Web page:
KW: I’ve been a member for a couple of years. Definitely, there is a value to the work HCC does. I’m learning that if people don’t speak up, nothing changes! I really think we are getting the approaches to the Macdonald Bridge changed because the HCC has kept it relevant in the news, and has kept the pressure on city council to do something about it. From my point of view, I’m interested in a lot things, but you need these advocacy groups that are actually doing something about it. It’s our job as citizens to say what we want, but we need people to keep pushing that button to say “remember? This is what we want!”. Affecting the news climate is definitely the biggest service that HCC provides. But then there’s the little things. My story is how they affected my life as an individual. The HCC is changing this city for cyclists. I’m not sure I would be cycling the way I am if I hadn’t joined the Cycling Coalition. I think they probably played the biggest part in me feeling confident enough to ride my bike as a form of transportation on the roads.
HCC: If someone doesn’t bike right now, what is your advice to them? Would you encourage them to bike in Dartmouth?
KW: Yes, I would. It’s not as scary as you think. I’m getting kind of worried about that fact that I need to be more afraid on the roads. It’s not that I’m not vigilant, but I’m at the point where I’m worried that I’m too comfortable on the roads now. Maybe I’m in that honeymoon period where I used to be so afraid and now I feel so brave and comfortable. Maybe a really good cyclist is somewhere in between!
My advice to a new cyclist is to get a bike that fits, and to get it fitted. Get a bell, get lights, get a basket, and get a good lock. I got all those pieces one at a time, but now that I have them all, I realize I need them all. All those things have made my cycling experience better. I’d say take a course. I’d say ride in a group because it’s way more fun at first and builds your confidence. When I found out that I’ll be going to NSCC in the fall, I started planning out all of these routes to get there without using the main roads, but it’s really freeing as a cycling to feel like you can ride anywhere. I don’t know how to replicate the path I took, but I got to this point. So, my story is a testament that anybody can go through this learning curve and feel this comfortable. Also, my transition to cycling, I must say, was worth doing. Its enriched my life in many ways.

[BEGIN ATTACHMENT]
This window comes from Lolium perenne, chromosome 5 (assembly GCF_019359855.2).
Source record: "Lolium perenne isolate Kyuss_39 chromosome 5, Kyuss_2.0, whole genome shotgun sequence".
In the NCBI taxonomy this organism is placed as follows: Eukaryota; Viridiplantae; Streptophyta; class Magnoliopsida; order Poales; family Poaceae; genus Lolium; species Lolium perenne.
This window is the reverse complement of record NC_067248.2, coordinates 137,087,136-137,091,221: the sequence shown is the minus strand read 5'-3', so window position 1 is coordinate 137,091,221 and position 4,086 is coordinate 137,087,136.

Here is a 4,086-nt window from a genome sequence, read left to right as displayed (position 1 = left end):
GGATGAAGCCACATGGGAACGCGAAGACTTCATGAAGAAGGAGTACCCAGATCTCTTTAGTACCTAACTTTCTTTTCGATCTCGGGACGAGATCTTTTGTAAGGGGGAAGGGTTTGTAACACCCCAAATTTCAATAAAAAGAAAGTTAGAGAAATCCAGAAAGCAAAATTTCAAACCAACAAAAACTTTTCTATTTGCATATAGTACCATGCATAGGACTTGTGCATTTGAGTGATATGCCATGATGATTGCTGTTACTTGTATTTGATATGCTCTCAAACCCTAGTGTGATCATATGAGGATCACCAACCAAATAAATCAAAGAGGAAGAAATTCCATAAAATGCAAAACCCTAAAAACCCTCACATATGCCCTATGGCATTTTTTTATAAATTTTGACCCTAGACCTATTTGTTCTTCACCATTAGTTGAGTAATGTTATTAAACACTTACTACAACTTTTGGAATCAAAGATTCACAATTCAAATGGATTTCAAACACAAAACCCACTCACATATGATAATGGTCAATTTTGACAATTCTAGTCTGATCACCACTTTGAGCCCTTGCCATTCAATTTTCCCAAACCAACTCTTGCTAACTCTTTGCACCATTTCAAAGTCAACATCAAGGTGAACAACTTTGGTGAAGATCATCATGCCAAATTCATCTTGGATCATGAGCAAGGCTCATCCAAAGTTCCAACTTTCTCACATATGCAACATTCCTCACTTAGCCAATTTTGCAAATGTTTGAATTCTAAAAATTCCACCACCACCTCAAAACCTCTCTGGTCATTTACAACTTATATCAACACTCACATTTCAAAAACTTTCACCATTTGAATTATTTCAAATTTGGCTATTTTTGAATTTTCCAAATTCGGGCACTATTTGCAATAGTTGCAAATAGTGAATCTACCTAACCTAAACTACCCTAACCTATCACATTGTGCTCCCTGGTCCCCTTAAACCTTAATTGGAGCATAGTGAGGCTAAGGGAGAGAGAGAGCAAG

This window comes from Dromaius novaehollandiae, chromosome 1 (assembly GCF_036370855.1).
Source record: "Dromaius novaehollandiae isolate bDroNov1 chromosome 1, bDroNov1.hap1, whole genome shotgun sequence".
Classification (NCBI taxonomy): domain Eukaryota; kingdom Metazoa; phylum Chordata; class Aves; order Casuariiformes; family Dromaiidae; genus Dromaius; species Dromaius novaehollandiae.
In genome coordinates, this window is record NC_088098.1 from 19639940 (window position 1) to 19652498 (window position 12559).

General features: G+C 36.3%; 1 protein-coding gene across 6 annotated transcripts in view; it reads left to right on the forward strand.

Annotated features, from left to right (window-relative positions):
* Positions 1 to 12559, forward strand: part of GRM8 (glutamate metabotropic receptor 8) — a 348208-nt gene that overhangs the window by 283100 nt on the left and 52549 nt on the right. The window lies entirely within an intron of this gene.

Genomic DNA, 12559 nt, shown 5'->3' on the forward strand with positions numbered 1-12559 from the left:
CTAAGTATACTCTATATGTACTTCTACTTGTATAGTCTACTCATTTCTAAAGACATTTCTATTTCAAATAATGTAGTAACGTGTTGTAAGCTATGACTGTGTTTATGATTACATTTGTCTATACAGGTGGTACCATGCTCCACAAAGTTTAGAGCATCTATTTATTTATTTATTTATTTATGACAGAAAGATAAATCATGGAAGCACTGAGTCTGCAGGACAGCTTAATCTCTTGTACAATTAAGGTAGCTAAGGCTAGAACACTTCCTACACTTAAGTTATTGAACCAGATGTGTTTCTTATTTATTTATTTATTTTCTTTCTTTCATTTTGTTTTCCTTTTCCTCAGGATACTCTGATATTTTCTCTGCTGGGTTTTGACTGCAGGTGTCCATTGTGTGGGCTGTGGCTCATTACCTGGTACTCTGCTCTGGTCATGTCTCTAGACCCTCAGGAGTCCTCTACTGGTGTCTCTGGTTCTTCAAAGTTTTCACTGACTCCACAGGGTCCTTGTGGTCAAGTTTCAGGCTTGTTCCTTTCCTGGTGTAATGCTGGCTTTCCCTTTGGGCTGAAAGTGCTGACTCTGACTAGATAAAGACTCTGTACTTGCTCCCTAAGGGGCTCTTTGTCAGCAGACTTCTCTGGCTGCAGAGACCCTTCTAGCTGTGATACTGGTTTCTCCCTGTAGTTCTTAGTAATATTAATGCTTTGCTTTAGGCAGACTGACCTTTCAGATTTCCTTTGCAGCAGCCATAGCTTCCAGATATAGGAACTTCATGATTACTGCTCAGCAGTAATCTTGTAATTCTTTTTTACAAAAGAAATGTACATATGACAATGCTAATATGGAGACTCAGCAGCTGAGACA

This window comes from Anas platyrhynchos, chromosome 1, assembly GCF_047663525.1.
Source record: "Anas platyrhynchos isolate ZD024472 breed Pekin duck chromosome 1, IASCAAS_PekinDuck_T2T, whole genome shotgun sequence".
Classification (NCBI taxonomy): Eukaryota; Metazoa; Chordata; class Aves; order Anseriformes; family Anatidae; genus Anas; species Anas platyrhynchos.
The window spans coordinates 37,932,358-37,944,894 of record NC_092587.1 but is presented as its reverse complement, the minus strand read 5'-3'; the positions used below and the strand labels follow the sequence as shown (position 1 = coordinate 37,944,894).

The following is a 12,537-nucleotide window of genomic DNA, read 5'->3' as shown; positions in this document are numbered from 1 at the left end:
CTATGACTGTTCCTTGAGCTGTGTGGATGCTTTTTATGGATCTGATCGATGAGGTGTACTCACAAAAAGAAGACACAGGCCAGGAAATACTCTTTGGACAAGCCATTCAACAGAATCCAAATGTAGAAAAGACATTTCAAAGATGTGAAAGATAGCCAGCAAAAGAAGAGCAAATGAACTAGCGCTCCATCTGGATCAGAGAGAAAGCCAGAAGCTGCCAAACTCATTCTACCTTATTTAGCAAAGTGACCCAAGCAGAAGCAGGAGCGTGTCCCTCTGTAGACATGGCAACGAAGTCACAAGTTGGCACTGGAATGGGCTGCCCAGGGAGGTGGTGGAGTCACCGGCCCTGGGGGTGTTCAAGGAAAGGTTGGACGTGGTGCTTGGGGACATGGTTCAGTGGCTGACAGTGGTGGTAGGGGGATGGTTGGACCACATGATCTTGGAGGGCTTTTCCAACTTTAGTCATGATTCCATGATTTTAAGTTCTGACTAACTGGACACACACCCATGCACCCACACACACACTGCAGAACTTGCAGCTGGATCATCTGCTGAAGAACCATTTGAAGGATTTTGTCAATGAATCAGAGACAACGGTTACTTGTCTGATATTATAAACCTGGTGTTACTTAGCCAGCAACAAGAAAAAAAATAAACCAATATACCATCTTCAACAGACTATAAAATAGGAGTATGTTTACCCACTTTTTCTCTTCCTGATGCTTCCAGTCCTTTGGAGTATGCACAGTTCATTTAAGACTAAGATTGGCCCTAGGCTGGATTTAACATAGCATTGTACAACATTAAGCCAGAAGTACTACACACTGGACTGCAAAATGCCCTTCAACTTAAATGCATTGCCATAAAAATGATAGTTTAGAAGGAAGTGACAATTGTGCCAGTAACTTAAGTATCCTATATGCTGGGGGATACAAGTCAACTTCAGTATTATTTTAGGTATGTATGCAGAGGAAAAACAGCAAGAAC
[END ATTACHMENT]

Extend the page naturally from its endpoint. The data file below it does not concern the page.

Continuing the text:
HCC: If the HCC could focus on any specific initiative, what would you like to see that be?
KW: For me, it’s the outreach. For me, it’s not about the infrastructure, it’s the culture. And the HCC is really good about building the cycling culture here.
This story is part of a series to increase the voice of our members. Throughout these profiles, we will bring you the stories of the awesome people that make-up the backbone of the Halifax Cycling Coalition! If you know someone who deserves to be profiled, send an e-mail to firstname.lastname@example.org.